• So, let’s say there are a group of terrorists in the United States (and they are US citizens), but they don’t want to blow up the US, they want to blow up the Eiffel Tower in Paris. Is France allowed to declare war on them and send drones into US air space to kill them? Can they land paratroopers, scoop them up and detain them in a French military prison without counsel?

                    My guess is that you would say no. I also would guess that the US would frown upon this action. A nation cannot be at war with an idea, a religion, or a group of people — even if those people despise your own nation and would prefer that it go up in flames. A nation can only be at war with another nation.

                    • Ridiculous question, Beth – at least, ridiculous right now (by the end of Obama’s presidency, based on what we’ve seen so far, I wouldn’t put it past them, nor blame them if they did)..

                      For the nonce however, your argument is a straw man. The French would not need to do this; at least, they shouldn’t have to; they are a NATO ally and we are bound by treaties pledging mutual protection.

                      The French would merely need to notify us, and we’d mop up the dudes who’d blow up the Eiffel Tower (though I have a personal modicum of sympathy for those who’d want to do that. The damned thing isn’t that cool).

                    • The question is intended to be absurd. It doesn’t matter the country — you can fill in the blank. The point is what we are doing is unlawful. I obviously don’t want to see another 9-11 or Boston Bombing either — but we cannot violate the sovereignty of other countries and assassinate their citizens. If ANY other country did that to us, we would immediately declare War. But because most of these countries do not have the means to wage war against us, we can get away with it. But it doesn’t make it right.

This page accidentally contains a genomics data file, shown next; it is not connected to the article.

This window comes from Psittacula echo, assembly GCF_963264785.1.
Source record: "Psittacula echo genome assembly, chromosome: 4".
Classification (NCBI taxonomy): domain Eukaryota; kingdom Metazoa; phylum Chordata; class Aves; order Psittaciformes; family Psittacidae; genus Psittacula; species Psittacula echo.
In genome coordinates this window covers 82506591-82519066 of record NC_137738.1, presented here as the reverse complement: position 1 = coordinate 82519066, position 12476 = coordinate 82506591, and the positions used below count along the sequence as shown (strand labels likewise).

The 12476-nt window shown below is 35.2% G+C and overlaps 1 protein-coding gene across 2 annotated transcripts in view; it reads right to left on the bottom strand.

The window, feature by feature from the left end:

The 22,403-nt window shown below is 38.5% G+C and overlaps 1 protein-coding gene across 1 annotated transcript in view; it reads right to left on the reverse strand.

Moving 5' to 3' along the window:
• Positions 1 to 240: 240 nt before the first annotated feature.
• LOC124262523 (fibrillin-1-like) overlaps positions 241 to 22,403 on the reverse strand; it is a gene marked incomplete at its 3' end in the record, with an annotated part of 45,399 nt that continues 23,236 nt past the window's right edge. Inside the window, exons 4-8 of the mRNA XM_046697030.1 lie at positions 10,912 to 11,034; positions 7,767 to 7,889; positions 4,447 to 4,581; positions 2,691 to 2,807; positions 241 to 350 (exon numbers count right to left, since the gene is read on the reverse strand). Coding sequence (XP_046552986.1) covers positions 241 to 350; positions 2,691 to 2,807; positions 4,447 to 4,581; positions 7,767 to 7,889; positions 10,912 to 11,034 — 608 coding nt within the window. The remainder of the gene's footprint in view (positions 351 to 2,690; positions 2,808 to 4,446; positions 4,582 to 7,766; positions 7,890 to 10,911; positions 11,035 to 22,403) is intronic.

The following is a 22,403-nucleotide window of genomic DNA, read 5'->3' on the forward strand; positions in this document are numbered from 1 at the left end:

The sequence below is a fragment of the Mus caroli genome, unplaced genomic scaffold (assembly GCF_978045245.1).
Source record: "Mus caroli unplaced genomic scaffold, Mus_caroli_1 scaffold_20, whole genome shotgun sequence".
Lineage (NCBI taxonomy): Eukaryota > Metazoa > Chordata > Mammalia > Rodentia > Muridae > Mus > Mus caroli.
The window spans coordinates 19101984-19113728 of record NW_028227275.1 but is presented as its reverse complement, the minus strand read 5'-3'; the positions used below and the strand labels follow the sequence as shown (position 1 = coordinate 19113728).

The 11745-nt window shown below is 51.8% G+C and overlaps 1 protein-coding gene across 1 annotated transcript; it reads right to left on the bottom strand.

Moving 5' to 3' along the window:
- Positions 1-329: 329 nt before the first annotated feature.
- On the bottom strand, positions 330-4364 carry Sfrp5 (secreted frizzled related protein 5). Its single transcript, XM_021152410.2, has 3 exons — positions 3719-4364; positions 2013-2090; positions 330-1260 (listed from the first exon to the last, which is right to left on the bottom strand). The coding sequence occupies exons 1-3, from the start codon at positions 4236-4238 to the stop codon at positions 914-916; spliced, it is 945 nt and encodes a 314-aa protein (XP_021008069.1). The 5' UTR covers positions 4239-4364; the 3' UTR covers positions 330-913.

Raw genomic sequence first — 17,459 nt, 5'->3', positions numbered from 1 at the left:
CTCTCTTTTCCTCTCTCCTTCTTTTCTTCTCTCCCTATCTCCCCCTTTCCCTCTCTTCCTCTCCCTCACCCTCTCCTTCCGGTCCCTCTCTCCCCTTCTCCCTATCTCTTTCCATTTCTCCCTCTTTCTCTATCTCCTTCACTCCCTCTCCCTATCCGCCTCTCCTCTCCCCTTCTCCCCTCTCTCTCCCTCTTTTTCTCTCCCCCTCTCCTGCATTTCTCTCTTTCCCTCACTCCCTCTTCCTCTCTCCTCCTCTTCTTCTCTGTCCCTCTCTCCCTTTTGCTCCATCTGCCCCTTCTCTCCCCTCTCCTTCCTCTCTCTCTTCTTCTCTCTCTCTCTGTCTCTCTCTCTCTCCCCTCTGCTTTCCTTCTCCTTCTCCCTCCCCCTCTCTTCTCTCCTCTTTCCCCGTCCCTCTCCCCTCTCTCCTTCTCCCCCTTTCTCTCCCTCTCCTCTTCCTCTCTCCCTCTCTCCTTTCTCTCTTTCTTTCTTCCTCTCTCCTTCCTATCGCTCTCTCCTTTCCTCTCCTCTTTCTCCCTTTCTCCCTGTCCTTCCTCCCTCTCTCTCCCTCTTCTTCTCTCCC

• When capturing someone in combat with your forces, they are all Prisoners. If they are captured in uniform they are to be treated as Prisoners of War, which International “Law” affords certain rights and expectations to – none of which include a trial, lest they be accused of crimes against humanity.

                If they are captured not in uniform, they are considered Spies or Saboteurs, in which case International “Law” doesn’t afford them many rights at all.

                It’s only in this nebulous War on “Terror” do we have odd legalese that has been birthed to try to claim these guys have rights to a civil trial of some sort. They don’t.

    • If that’s the motive, then BO and his advisors are really, really beyond hope. If just ONE of those five released is implicated in a terror attack anywhere, there goes his Gitmo argument. A stupid, irresponsible gamble.

      • I do think it’s his motive — at least partially. “Congress, you won’t cooperate with me and shut down Gitmo — then I will show you that I can do so through other channels.”

        This is poor leadership on the part of the President. We also are seeing horrendous leadership out of Congress. It’s embarrassing.